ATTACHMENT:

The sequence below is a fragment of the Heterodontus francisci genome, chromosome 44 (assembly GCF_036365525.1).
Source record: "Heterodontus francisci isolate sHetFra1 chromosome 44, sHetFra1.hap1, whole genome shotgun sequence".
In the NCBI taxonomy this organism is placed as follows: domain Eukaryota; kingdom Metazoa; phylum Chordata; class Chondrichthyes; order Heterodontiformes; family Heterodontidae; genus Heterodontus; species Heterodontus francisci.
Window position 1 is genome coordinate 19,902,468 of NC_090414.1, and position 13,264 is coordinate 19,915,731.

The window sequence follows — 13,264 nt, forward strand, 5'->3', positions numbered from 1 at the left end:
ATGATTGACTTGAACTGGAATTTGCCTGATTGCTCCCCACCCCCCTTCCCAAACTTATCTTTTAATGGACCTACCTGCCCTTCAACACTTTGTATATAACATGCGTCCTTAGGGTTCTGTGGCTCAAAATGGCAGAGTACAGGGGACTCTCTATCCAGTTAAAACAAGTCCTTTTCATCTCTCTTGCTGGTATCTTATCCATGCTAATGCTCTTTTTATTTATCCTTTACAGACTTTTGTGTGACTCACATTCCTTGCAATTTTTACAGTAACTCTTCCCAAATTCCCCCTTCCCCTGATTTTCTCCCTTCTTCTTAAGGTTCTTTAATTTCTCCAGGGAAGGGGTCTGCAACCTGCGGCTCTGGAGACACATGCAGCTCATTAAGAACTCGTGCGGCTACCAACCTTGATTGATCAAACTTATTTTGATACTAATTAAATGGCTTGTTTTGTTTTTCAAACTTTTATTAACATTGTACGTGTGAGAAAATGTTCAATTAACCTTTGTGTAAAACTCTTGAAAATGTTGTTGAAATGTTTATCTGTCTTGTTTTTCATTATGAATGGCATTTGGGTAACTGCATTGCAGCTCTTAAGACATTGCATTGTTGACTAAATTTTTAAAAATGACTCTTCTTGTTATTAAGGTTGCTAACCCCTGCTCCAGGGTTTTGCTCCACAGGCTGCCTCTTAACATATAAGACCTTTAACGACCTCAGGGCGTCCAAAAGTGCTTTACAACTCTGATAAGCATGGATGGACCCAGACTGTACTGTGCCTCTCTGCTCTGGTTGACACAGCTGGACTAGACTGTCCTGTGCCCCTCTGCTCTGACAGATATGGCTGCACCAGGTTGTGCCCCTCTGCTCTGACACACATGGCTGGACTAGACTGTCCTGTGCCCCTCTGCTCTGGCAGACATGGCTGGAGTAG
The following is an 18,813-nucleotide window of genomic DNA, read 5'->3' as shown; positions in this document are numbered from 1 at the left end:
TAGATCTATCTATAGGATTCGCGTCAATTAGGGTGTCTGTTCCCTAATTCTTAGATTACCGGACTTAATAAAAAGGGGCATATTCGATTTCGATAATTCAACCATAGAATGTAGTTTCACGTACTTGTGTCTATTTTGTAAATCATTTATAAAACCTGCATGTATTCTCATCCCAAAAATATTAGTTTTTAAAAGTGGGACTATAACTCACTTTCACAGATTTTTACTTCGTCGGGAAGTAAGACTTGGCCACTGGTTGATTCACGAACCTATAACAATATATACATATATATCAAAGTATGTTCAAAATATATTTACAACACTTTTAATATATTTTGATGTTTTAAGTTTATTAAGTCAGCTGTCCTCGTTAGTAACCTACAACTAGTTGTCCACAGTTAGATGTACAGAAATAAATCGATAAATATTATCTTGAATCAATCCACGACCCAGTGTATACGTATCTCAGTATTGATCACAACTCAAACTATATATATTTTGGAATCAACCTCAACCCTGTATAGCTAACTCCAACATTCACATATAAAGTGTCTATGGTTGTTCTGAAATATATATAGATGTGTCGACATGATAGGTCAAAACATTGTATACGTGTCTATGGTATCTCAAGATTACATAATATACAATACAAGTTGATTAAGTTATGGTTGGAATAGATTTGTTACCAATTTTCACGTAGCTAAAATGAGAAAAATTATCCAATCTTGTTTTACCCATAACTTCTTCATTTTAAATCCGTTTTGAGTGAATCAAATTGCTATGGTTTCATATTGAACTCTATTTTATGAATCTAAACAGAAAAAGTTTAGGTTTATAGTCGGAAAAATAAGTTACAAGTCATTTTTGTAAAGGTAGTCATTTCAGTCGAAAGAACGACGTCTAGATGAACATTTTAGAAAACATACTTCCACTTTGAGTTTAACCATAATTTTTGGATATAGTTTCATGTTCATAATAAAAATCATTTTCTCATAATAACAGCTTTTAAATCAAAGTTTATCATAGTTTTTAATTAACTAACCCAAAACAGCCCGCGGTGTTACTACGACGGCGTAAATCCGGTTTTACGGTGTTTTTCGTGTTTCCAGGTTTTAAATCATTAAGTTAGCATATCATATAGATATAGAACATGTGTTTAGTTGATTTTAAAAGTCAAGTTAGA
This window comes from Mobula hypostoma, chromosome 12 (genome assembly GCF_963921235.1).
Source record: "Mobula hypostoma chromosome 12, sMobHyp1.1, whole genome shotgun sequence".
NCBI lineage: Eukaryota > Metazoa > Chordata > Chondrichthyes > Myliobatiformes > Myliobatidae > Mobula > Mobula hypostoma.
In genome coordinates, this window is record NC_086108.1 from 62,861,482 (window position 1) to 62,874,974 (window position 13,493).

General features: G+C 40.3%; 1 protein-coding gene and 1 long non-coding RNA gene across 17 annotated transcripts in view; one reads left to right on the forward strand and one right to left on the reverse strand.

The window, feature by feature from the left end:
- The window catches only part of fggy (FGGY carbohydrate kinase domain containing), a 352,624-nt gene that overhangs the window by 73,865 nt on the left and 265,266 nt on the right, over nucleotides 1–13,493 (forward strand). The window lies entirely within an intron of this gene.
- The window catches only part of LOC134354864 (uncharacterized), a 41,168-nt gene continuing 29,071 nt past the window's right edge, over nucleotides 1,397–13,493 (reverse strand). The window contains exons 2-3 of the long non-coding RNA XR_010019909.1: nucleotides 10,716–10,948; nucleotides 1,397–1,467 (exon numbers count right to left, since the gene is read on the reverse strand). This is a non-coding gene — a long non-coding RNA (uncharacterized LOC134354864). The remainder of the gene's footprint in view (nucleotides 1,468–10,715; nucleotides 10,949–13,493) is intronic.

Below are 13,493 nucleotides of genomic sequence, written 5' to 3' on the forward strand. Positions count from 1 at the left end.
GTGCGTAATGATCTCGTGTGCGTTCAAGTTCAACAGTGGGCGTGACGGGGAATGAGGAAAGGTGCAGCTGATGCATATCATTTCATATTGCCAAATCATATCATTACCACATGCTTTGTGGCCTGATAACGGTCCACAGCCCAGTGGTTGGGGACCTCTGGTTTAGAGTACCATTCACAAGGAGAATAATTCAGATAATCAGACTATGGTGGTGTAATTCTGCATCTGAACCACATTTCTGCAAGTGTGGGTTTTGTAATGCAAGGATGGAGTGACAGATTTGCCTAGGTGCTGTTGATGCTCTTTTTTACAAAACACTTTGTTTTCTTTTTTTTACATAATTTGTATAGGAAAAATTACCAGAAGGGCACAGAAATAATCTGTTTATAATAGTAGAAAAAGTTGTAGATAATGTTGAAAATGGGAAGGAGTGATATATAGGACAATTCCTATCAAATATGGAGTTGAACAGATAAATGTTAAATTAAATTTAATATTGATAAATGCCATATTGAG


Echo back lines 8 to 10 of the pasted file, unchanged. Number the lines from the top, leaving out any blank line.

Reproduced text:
TAGATCTATCTATAGGATTCGCGTCAATTAGGGTGTCTGTTCCCTAATTCTTAGATTACCGGACTTAATAAAAAGGGGCATATTCGATTTCGATAATTCAACCATAGAATGTAGTTTCACGTACTTGTGTCTATTTTGTAAATCATTTATAAAACCTGCATGTATTCTCATCCCAAAAATATTAGTTTTTAAAAGTGGGACTATAACTCACTTTCACAGATTTTTACTTCGTCGGGAAGTAAGACTTGGCCACTGGTTGATTCACGAACCTATAACAATATATACATATATATCAAAGTATGTTCAAAATATATTTACAACACTTTTAATATATTTTGATGTTTTAAGTTTATTAAGTCAGCTGTCCTCGTTAGTAACCTACAACTAGTTGTCCACAGTTAGATGTACAGAAATAAATCGATAAATATTATCTTGAATCAATCCACGACCCAGTGTATACGTATCTCAGTATTGATCACAACTCAAACTATATATATTTTGGAATCAACCTCAACCCTGTATAGCTAACTCCAACATTCACATATAAAGTGTCTATGGTTGTTCTGAAATATATATAGATGTGTCGACATGATAGGTCAAAACATTGTATACGTGTCTATGGTATCTCAAGATTACATAATATACAATACAAGTTGATTAAGTTATGGTTGGAATAGATTTGTTACCAATTTTCACGTAGCTAAAATGAGAAAAATTATCCAATCTTGTTTTACCCATAACTTCTTCATTTTAAATCCGTTTTGAGTGAATCAAATTGCTATGGTTTCATATTGAACTCTATTTTATGAATCTAAACAGAAAAAGTTTAGGTTTATAGTCGGAAAAATAAGTTACAAGTCATTTTTGTAAAGGTAGTCATTTCAGTCGAAAGAACGACGTCTAGATGAACATTTTAGAAAACATACTTCCACTTTGAGTTTAACCATAATTTTTGGATATAGTTTCATGTTCATAATAAAAATCATTTTCTCATAATAACAGCTTTTAAATCAAAGTTTATCATAGTTTTTAATTAACTAACCCAAAACAGCCCGCGGTGTTACTACGACGGCGTAAATCCGGTTTTACGGTGTTTTTCGTGTTTCCAGGTTTTAAATCATTAAGTTAGCATATCATATAGATATAGAACATGTGTTTAGTTGATTTTAAAAGTCAAGTTAGA
This window comes from Mobula hypostoma, chromosome 12 (genome assembly GCF_963921235.1).
Source record: "Mobula hypostoma chromosome 12, sMobHyp1.1, whole genome shotgun sequence".